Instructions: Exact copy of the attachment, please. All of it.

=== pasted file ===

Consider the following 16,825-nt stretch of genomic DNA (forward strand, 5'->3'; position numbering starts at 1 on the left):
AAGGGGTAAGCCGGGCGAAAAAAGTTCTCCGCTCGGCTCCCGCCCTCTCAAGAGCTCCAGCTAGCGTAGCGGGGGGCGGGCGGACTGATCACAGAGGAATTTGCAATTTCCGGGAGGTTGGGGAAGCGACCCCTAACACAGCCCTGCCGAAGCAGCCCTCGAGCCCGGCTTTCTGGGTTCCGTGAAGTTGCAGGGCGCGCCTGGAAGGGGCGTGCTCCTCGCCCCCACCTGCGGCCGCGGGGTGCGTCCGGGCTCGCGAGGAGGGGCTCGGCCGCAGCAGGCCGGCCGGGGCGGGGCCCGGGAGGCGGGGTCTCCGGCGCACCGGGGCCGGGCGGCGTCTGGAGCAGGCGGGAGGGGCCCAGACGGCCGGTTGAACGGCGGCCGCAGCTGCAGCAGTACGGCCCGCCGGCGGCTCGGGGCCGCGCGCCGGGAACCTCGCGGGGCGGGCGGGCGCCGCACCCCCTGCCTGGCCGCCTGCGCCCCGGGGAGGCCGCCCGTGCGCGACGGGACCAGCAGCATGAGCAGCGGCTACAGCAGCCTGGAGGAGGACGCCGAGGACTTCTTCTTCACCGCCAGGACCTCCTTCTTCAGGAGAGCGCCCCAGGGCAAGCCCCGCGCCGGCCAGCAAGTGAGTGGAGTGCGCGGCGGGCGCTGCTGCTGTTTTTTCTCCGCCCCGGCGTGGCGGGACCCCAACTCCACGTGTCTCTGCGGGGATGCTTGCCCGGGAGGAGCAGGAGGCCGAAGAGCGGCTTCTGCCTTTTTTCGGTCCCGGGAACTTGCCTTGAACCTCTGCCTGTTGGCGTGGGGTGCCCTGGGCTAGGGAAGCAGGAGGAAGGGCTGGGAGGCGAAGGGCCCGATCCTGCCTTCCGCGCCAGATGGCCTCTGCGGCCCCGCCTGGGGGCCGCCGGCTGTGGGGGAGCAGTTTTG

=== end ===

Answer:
Consider the following 16,825-nt stretch of genomic DNA (forward strand, 5'->3'; position numbering starts at 1 on the left):
AAGGGGTAAGCCGGGCGAAAAAAGTTCTCCGCTCGGCTCCCGCCCTCTCAAGAGCTCCAGCTAGCGTAGCGGGGGGCGGGCGGACTGATCACAGAGGAATTTGCAATTTCCGGGAGGTTGGGGAAGCGACCCCTAACACAGCCCTGCCGAAGCAGCCCTCGAGCCCGGCTTTCTGGGTTCCGTGAAGTTGCAGGGCGCGCCTGGAAGGGGCGTGCTCCTCGCCCCCACCTGCGGCCGCGGGGTGCGTCCGGGCTCGCGAGGAGGGGCTCGGCCGCAGCAGGCCGGCCGGGGCGGGGCCCGGGAGGCGGGGTCTCCGGCGCACCGGGGCCGGGCGGCGTCTGGAGCAGGCGGGAGGGGCCCAGACGGCCGGTTGAACGGCGGCCGCAGCTGCAGCAGTACGGCCCGCCGGCGGCTCGGGGCCGCGCGCCGGGAACCTCGCGGGGCGGGCGGGCGCCGCACCCCCTGCCTGGCCGCCTGCGCCCCGGGGAGGCCGCCCGTGCGCGACGGGACCAGCAGCATGAGCAGCGGCTACAGCAGCCTGGAGGAGGACGCCGAGGACTTCTTCTTCACCGCCAGGACCTCCTTCTTCAGGAGAGCGCCCCAGGGCAAGCCCCGCGCCGGCCAGCAAGTGAGTGGAGTGCGCGGCGGGCGCTGCTGCTGTTTTTTCTCCGCCCCGGCGTGGCGGGACCCCAACTCCACGTGTCTCTGCGGGGATGCTTGCCCGGGAGGAGCAGGAGGCCGAAGAGCGGCTTCTGCCTTTTTTCGGTCCCGGGAACTTGCCTTGAACCTCTGCCTGTTGGCGTGGGGTGCCCTGGGCTAGGGAAGCAGGAGGAAGGGCTGGGAGGCGAAGGGCCCGATCCTGCCTTCCGCGCCAGATGGCCTCTGCGGCCCCGCCTGGGGGCCGCCGGCTGTGGGGGAGCAGTTTTG